Matteo Lissandrini (AAU)
 

Hi Chris,

I can imagine that some of my tests may have deleted some data from the database. Sorry for that. To be honest, I was under the impression that the data in jken
I would expect the database to be wiped out regularly until we reach a stable status.
But this should not be an issue.
I would like to help in establishing the (automatic) workflow that collects the data (in NON RDF formats) and parses and merges it with the ontology and the contents of the /rdf repo so that we can easily wipe and redeploy the Jena instance at will.
I believe this will require a coordination between the arborist repo, the rdf repo, the importer and probably some other?
Probably in the triplestore repo?

Thanks,
Matteo







From: main@bonsai.groups.io [main@bonsai.groups.io] on behalf of Chris Mutel via Groups.Io [cmutel@...]
Sent: Thursday, April 04, 2019 10:34 AM
To: main@bonsai.groups.io
Subject: [bonsai] #infrastructure New working group and practice guidelines

Dear all-

As many of you have already realized, we need to organize and document our infrastructure a bit better. Specifically, I see a need for:

  • Standard practice guidelines on maintaining the RDF database. For example, it looks like https://github.com/BONSAMURAIS/bontofrom/issues/9 is fixed, but I am not sure by who or when. Also, I think someone (or more than one person :) has wiped this database since the hackathon, as the electricity data is missing.
  • A small guide to help everyday people know which named graphs to use, and how to use them.
  • Backup and restore procedures for the RDF database. We need to be dumping stuff anyway to make the downloads available.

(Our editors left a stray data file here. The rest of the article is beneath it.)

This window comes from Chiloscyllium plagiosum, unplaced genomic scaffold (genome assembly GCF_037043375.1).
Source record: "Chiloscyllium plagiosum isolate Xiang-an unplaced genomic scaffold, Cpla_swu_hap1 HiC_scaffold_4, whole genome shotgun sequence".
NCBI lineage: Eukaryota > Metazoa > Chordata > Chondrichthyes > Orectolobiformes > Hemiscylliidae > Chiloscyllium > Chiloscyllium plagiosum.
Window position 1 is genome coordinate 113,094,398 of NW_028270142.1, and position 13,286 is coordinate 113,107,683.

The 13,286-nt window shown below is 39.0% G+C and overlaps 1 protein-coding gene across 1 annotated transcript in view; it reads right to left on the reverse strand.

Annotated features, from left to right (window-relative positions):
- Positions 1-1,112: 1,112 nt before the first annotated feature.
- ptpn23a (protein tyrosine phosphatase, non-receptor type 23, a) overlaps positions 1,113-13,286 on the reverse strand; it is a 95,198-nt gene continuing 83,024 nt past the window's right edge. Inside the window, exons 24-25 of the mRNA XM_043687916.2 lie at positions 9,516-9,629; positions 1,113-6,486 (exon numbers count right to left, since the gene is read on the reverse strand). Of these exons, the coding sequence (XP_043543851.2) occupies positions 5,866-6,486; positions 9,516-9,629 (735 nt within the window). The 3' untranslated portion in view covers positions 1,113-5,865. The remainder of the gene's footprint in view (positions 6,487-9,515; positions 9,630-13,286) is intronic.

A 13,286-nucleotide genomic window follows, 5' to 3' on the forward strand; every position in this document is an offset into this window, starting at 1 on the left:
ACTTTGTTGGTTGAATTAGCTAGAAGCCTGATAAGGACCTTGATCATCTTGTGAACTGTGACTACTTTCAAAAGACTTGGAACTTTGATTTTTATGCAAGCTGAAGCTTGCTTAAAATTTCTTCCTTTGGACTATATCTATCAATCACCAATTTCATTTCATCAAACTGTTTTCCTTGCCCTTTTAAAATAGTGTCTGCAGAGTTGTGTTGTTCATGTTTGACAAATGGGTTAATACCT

• A private repository with server configs and passwords. I have applied for https://github.com/nonprofit status, but we could also run a private instance of gitlab.
  • A list of all bonsai.uno websites, virtual servers, etc.
Tomas, would you coordinate this? It doesn't mean you have to do all the work.


Re: #infrastructure New working group and practice guidelines #infrastructure

tomas Navarrete
 

Yes, I'll coordinate this.


#infrastructure New working group and practice guidelines #infrastructure

 

Dear all-

As many of you have already realized, we need to organize and document our infrastructure a bit better. Specifically, I see a need for:

  • Standard practice guidelines on maintaining the RDF database. For example, it looks like https://github.com/BONSAMURAIS/bontofrom/issues/9 is fixed, but I am not sure by who or when. Also, I think someone (or more than one person :) has wiped this database since the hackathon, as the electricity data is missing.
  • A small guide to help everyday people know which named graphs to use, and how to use them.
  • Backup and restore procedures for the RDF database. We need to be dumping stuff anyway to make the downloads available.
  • A private repository with server configs and passwords. I have applied for https://github.com/nonprofit status, but we could also run a private instance of gitlab.
  • A list of all bonsai.uno websites, virtual servers, etc.
Tomas, would you coordinate this? It doesn't mean you have to do all the work.


Re: #ontology Can we come up with a better term than "Flow Object"? #ontology

Bo Weidema
 

To re-iterate: Flow is a verb, and should remain as the central term for our observations.

There seems to be a tendency towards preferring flow-item (instead of flow-object).

If we cannot settle this now, then add it as an issue with the arguments given in this thread.

Bo

Den 2019-04-03 kl. 13.57 skrev Agneta:

My suggestions are similar to what is given in the  ILCD 
Just to reiterate I suggest to change:

Flow object (abstract ) to Flow (a thing that exists)
Flow (specific) to Exchange (a relationship between an activity and flow (object)) 

Because we dont have any compartments we dont necessarily make additional confusions as the ILCD. Moreover, I think these terms are frequently used  by practitioners and hence easy to understand (the terms were also introduced in previous LCA ontology papers). Introducing new terms can just add confusion (IMO) 

Alternatively I suggest we  just go ahead with the current terminology and open the case for a public review. 

Agneta


On Wed, 3 Apr 2019 at 13:45, <loekke@...> wrote:
Item is fine...
/Søren


--
Agneta Ghose, PhD 
Post doc, The Danish Centre for Environmental Assessment  
Aalborg University
Rendsburggade 14
Aalborg 9000
Denmark 
( +45 93 56 2051


--